Methicillin-Resistance Aureus (or MRSA) is a potentially deadly infection typically acquired in hospitals. The Centers for Disease Control (or CDC) estimates that 18,000 people die every year of MRSA in U.S. healthcare facilities. As a Chicago medical malpractice lawyer, I am pleased to see that Chicago's Loyola University Stritch School of Medicine brings attention to this serious health hazard every year by holding its annual World MRSA Day and Global MRSA Summit. This year's event will be held at the medical school on October 1, 2011 at 10:30 AM, which is free to the public.
MRSA is caused by a strain of staff infection. Unlike other staff infections, MRSA has become resistant to the antibiotics commonly used to treat staff related infections. The infection is commonly acquired during invasive procedures like surgery or invasive devices like tubing and artificial joints that have bacteria on them. In addition to objections, MRSA may be spread through skin contact.
The good news is MRSA infections can be dramatically reduced through some simple but important measures; this will increase patient safety and reduce medical malpractice lawsuits. First, hospital staff must make a firm commitment to hygiene. That means hospitals staff must regularly wash their hands and be extra careful around patients known to have MRSA. Hospital objects must also be kept clean. As described in prior articles, hospital objects that regularly carry the infection include hospital staff security badges. Hospital patients can also help by washing their hands (if they are able) after easting and using the toilet. The same applies to hospital patient visitors, as they are also at risk of acquiring the infection. These and other measures can substantially reduce the risk of MRSA.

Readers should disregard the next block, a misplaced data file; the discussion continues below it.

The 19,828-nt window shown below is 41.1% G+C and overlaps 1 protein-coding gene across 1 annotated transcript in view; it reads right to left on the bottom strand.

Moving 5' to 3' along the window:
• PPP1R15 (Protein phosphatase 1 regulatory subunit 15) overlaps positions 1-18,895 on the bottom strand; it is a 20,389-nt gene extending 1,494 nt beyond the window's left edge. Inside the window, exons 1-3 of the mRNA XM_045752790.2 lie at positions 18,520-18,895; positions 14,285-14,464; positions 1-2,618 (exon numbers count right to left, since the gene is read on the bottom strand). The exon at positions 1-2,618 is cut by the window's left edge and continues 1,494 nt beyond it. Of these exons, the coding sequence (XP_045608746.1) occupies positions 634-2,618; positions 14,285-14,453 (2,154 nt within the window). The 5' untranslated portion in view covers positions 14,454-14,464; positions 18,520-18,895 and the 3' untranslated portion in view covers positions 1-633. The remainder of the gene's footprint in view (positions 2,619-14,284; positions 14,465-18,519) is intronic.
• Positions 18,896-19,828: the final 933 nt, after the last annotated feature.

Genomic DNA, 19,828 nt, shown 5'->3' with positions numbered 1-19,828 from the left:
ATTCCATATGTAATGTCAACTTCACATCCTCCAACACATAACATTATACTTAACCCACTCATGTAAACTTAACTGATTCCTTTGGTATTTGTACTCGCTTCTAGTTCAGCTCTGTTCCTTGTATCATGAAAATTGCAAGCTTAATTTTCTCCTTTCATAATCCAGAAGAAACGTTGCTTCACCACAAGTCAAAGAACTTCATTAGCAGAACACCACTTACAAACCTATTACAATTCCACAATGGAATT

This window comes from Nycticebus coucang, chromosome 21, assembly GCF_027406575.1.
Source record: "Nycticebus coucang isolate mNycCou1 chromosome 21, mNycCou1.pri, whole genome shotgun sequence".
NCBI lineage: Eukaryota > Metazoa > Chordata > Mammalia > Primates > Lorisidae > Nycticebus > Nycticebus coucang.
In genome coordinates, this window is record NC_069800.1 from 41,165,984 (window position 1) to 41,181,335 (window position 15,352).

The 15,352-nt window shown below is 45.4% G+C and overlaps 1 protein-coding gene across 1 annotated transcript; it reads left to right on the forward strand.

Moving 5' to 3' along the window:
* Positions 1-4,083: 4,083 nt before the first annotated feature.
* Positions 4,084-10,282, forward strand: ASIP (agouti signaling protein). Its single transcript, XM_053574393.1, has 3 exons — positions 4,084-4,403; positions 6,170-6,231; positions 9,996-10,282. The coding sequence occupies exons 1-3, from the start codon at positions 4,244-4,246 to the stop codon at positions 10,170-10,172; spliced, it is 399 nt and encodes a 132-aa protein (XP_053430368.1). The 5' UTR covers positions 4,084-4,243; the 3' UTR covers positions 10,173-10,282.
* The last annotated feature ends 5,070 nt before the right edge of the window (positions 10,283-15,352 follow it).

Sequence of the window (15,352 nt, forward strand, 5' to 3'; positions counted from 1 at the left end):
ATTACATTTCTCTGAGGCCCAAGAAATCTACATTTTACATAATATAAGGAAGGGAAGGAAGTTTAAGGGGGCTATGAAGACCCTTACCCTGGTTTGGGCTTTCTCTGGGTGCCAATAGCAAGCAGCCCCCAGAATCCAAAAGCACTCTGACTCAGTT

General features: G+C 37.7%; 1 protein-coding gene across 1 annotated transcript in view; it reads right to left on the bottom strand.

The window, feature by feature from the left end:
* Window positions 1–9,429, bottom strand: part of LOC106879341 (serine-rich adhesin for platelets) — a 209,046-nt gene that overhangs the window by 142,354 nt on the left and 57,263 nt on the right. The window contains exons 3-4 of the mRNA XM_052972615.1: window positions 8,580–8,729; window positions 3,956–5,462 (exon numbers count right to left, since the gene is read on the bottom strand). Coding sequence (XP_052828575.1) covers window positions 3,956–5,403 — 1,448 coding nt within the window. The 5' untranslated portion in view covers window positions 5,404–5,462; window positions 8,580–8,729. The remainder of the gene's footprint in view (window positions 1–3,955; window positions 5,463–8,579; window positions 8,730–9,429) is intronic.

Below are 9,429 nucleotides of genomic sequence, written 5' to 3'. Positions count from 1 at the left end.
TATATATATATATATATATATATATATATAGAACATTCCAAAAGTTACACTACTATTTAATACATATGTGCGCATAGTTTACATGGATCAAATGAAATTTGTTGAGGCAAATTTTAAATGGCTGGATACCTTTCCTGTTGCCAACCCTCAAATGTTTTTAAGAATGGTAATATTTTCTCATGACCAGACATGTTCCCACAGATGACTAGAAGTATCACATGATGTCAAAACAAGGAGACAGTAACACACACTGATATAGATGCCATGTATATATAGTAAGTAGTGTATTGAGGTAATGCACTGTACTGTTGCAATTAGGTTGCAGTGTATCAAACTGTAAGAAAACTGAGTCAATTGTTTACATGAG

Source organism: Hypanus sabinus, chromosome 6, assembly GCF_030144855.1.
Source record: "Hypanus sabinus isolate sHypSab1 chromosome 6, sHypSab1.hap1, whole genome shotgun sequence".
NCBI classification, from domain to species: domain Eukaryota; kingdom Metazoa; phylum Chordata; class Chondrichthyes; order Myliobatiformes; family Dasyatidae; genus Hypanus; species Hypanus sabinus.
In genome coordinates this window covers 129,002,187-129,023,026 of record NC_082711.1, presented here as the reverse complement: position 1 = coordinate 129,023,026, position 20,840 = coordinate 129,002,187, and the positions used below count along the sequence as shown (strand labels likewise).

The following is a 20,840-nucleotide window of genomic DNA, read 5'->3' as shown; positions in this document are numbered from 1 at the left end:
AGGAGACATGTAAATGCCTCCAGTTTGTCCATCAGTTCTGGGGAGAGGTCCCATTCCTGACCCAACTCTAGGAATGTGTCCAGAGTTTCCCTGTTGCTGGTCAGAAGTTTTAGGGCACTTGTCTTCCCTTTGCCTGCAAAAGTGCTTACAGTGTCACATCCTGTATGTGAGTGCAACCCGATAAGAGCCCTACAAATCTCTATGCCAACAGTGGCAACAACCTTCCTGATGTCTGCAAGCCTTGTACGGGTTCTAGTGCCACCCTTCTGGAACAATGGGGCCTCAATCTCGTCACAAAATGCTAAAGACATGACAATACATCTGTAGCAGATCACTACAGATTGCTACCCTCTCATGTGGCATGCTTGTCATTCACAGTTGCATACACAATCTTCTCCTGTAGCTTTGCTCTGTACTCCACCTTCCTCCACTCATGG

World News Today Website, Loyola To Hold World MRSA Day, September 30, 2011
Mayo Clinic Website, MRSA Definition, September 30, 2011.
WebMD Website, Understanding MRSA Infections - The Basics, September 30, 2011.
NHS Choices (UK), Preventing MRSA Infection, September 30, 2011.